Systems engineers controls that increase the performance of every
machine in a unique, integrated stamping press configuration.
Intelligent press and automation controls give manufacturers a real-time
window into their press production systems. These controls are
increasingly important with automation, robotics, IOT connectivity, and
shop floor data collection. Read the whitepaper on how intelligent press
and automation controls can increase production, extend product life,
reduce stress in operations, and provide room to grow.
should metal formers address capital-equipment concerns and investments
during trying times? Stephan A. Robertson, general manager/vice
president of sales and operation for Simpac America, offers answers in
this Q&A piece.
Answering one question on how a purchasing department can work with its manufacturing team to continue investing in new technology, Robertson offers the following: “There are four key factors when considering capital investments: price, performance, delivery and the ability to provide turnkey solutions. In a challenging economy, stampers should evaluate their current equipment and focus on two age groups. For presses within the 5- to 15-yr. age range, consider upgrading controls and automation—feeds and transfers. For older presses, one new machine, especially a servomechanical press, may allow a stamper to replace two or three aging presses. Efficiency skyrockets, as you conserve floor space and human capital.”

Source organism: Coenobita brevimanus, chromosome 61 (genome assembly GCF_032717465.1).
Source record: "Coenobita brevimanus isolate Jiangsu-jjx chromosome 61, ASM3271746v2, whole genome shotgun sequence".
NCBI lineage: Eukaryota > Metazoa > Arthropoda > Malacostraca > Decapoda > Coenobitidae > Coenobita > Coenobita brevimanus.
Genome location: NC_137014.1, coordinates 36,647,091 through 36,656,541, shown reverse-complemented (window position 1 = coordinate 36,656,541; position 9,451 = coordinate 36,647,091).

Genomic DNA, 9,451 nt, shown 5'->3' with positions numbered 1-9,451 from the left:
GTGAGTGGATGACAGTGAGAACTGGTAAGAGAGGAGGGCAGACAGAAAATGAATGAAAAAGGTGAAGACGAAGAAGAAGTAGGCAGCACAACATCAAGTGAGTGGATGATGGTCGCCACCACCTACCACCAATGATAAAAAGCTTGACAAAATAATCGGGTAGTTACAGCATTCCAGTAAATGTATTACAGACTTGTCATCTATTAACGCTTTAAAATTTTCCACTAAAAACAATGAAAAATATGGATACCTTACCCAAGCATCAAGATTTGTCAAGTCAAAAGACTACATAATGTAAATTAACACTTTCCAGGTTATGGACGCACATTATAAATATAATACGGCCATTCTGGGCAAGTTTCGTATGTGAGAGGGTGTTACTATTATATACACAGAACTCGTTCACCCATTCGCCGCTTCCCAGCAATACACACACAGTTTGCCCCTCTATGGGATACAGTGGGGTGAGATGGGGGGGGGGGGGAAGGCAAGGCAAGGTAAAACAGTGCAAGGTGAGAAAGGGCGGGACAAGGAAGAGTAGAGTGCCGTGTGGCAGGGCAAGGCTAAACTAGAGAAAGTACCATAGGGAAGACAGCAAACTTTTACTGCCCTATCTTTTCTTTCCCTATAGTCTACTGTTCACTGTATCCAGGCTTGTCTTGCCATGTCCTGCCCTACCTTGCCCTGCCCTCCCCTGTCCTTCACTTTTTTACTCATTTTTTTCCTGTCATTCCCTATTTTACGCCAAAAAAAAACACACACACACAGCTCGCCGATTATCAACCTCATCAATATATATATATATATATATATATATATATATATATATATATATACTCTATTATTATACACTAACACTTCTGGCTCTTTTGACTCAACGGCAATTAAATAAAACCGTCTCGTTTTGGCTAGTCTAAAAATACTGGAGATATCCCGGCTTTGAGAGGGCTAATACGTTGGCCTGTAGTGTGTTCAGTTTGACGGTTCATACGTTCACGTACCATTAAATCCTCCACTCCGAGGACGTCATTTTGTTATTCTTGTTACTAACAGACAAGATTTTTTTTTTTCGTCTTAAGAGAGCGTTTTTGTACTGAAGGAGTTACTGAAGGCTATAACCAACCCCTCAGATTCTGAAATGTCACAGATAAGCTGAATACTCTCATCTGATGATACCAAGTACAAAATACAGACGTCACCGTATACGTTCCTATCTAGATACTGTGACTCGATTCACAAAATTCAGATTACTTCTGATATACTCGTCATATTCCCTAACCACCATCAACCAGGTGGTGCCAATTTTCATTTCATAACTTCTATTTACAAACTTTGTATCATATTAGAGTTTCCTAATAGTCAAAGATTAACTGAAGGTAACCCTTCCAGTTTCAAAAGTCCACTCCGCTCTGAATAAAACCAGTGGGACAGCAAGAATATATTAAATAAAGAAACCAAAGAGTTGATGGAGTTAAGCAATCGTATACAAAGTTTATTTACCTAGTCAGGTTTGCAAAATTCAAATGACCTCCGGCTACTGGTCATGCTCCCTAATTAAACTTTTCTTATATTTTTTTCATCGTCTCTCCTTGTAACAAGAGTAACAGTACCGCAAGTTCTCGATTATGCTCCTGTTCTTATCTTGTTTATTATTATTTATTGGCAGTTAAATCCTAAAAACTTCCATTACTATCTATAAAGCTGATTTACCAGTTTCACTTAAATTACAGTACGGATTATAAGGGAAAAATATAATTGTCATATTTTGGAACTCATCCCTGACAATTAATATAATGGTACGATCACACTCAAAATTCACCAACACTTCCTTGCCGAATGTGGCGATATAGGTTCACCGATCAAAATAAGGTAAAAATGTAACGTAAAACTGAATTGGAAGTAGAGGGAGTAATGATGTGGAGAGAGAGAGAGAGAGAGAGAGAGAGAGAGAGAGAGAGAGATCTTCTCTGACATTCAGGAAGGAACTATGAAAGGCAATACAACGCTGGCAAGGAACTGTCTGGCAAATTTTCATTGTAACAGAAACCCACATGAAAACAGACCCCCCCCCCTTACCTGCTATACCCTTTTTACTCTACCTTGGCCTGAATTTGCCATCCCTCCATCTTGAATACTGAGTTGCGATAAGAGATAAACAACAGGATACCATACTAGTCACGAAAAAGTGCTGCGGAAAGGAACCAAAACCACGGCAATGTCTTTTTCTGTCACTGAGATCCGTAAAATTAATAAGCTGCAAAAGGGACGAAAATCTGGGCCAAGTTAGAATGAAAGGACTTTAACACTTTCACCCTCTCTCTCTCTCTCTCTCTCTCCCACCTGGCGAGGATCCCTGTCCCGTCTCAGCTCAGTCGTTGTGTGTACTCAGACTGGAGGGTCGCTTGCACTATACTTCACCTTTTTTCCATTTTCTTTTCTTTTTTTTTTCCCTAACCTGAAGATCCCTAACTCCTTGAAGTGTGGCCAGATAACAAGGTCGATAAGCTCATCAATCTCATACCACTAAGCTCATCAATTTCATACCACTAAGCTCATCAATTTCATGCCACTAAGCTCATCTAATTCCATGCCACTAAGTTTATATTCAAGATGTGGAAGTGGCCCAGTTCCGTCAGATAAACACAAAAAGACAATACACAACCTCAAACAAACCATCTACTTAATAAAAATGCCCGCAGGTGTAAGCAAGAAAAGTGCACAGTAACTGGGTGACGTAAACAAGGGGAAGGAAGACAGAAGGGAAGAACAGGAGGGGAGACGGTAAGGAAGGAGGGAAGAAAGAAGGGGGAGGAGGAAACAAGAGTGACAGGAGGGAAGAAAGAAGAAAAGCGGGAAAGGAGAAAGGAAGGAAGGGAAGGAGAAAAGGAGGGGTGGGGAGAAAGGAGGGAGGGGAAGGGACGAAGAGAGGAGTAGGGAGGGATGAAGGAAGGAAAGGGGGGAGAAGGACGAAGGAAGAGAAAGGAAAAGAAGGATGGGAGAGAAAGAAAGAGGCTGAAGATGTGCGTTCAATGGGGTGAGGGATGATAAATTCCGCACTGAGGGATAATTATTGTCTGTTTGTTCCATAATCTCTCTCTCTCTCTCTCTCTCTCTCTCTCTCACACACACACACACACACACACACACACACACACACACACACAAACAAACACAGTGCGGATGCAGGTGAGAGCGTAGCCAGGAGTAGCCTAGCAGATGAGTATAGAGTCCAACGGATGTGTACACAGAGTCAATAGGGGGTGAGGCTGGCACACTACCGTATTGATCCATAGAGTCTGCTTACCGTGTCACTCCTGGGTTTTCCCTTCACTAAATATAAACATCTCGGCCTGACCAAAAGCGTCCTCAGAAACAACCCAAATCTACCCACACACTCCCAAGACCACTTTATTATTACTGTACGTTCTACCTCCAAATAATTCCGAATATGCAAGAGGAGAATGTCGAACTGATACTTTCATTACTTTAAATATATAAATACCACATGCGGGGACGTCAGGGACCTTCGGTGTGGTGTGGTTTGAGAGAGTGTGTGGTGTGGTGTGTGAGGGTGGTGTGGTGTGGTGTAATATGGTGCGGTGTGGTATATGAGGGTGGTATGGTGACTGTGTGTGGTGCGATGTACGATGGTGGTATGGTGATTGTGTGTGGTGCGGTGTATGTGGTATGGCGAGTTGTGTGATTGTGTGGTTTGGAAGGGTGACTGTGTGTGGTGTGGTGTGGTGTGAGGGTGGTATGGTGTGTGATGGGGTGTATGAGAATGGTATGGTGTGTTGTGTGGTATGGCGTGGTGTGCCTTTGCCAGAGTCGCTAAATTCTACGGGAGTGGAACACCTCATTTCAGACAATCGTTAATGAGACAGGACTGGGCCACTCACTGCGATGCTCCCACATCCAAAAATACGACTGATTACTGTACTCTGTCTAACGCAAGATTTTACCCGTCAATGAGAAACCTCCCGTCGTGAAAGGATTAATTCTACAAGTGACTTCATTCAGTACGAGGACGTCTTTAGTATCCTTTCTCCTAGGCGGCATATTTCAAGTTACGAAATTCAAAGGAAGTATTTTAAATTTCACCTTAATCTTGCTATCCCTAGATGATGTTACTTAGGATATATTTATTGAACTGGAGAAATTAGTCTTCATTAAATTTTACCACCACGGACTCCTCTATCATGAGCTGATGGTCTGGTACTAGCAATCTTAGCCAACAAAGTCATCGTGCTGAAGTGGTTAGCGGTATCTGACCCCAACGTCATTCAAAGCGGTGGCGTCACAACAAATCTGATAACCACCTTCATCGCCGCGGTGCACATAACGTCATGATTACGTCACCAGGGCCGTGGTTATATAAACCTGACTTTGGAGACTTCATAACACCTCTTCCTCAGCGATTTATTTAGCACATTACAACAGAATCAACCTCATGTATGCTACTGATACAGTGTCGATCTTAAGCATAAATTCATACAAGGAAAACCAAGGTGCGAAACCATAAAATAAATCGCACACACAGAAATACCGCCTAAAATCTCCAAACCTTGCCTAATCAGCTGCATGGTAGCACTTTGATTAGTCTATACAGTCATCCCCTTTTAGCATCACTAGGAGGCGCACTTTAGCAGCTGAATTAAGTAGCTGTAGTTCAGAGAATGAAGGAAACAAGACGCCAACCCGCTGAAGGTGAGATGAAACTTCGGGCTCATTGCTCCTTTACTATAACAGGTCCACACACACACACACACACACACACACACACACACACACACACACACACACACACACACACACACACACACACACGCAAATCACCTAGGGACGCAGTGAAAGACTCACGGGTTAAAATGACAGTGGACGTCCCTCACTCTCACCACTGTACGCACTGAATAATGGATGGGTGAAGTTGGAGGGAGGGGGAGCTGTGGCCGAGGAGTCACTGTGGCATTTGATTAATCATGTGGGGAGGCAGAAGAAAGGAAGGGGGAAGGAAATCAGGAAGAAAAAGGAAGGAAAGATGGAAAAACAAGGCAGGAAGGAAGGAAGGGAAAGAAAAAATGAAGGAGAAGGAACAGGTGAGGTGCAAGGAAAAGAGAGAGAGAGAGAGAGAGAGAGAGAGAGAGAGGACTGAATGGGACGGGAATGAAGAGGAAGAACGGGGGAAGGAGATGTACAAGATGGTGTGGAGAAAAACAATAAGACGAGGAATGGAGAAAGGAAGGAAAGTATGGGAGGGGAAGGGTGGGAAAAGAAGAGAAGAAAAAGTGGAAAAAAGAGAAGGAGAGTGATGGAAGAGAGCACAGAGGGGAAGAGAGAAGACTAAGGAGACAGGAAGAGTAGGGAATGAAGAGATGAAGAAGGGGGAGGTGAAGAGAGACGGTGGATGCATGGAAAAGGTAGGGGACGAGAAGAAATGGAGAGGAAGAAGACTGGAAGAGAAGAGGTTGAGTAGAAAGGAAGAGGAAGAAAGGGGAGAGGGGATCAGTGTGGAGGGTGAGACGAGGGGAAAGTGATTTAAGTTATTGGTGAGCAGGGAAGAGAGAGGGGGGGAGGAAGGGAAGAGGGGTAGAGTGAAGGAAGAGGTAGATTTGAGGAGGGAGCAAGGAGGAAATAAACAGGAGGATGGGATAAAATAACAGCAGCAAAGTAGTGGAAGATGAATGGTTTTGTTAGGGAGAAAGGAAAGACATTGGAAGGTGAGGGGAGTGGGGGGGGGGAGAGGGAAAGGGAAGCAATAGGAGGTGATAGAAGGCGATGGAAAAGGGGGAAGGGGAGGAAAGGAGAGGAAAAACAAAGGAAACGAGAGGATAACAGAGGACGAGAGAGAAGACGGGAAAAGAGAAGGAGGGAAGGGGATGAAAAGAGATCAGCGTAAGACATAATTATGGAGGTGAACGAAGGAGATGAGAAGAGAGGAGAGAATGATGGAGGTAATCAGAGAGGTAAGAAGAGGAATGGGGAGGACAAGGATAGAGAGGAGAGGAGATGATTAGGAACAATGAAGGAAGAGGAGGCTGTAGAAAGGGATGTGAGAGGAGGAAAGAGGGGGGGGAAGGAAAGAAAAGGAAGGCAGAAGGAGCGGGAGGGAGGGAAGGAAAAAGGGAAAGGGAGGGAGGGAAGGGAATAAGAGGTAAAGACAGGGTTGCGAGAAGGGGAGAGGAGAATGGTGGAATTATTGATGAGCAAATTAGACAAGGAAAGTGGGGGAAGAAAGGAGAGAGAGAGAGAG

The U.S Commerce Department’s National Institute of Standards and Technology (NIST) Manufacturing Extension Partnership (MEP) will distribute four cooperative agreement awards as part of its 2020 NIST MEP Advanced Manufacturing Technology Services Notice of Funding Opportunity (NOFO) 2020-NIST-MEP-AMTS-01. Four MEP Centers will receive awards totaling $4 million, to help small and midsized manufacturers (SMMs) deploy advanced manufacturing technology in the areas of robotics, flexible automation and Internet of Things (IoT), among others.
Weiss-Aug Group, East Hanover, NJ, a precision metal former offering
stamping, injection molding, and integrated component assembly, has
partnered with Lupine Labs, Boulder, CO, to create a new entity, Lupine
Research. Lupine Research will operate two divisions: Research and
Development, led by Alex Macpherson, Ph.D., vice president of R&D;
and Automation, led by John Francis, Ph.D., vice president of
The Research and Development division will focus on material science,